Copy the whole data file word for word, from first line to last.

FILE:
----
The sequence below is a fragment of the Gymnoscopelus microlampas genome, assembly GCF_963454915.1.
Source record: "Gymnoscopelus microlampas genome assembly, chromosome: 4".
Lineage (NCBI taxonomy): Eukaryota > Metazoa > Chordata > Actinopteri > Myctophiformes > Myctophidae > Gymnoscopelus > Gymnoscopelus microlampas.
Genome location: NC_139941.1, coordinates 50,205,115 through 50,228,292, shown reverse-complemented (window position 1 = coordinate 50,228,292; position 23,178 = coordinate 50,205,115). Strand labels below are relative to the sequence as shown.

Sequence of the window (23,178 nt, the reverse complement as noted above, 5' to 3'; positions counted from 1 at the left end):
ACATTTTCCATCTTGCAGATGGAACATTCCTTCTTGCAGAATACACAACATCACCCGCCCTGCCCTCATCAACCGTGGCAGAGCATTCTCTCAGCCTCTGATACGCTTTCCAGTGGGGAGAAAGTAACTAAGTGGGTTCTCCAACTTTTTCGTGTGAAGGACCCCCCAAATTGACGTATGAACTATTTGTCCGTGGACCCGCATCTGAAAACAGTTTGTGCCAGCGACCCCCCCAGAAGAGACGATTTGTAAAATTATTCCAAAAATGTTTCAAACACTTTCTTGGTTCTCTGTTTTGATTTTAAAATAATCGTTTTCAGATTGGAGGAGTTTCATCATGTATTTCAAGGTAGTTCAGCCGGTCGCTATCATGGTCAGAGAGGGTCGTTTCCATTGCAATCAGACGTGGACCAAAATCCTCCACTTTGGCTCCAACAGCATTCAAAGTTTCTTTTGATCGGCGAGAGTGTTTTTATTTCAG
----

The sequence below is a fragment of the Gymnoscopelus microlampas genome, assembly GCF_963454915.1.
Source record: "Gymnoscopelus microlampas genome assembly, chromosome: 4".
Lineage (NCBI taxonomy): Eukaryota > Metazoa > Chordata > Actinopteri > Myctophiformes > Myctophidae > Gymnoscopelus > Gymnoscopelus microlampas.
Genome location: NC_139941.1, coordinates 50,205,115 through 50,228,292, shown reverse-complemented (window position 1 = coordinate 50,228,292; position 23,178 = coordinate 50,205,115). Strand labels below are relative to the sequence as shown.

Sequence of the window (23,178 nt, the reverse complement as noted above, 5' to 3'; positions counted from 1 at the left end):
ACATTTTCCATCTTGCAGATGGAACATTCCTTCTTGCAGAATACACAACATCACCCGCCCTGCCCTCATCAACCGTGGCAGAGCATTCTCTCAGCCTCTGATACGCTTTCCAGTGGGGAGAAAGTAACTAAGTGGGTTCTCCAACTTTTTCGTGTGAAGGACCCCCCAAATTGACGTATGAACTATTTGTCCGTGGACCCGCATCTGAAAACAGTTTGTGCCAGCGACCCCCCCAGAAGAGACGATTTGTAAAATTATTCCAAAAATGTTTCAAACACTTTCTTGGTTCTCTGTTTTGATTTTAAAATAATCGTTTTCAGATTGGAGGAGTTTCATCATGTATTTCAAGGTAGTTCAGCCGGTCGCTATCATGGTCAGAGAGGGTCGTTTCCATTGCAATCAGACGTGGACCAAAATCCTCCACTTTGGCTCCAACAGCATTCAAAGTTTCTTTTGATCGGCGAGAGTGTTTTTATTTCAG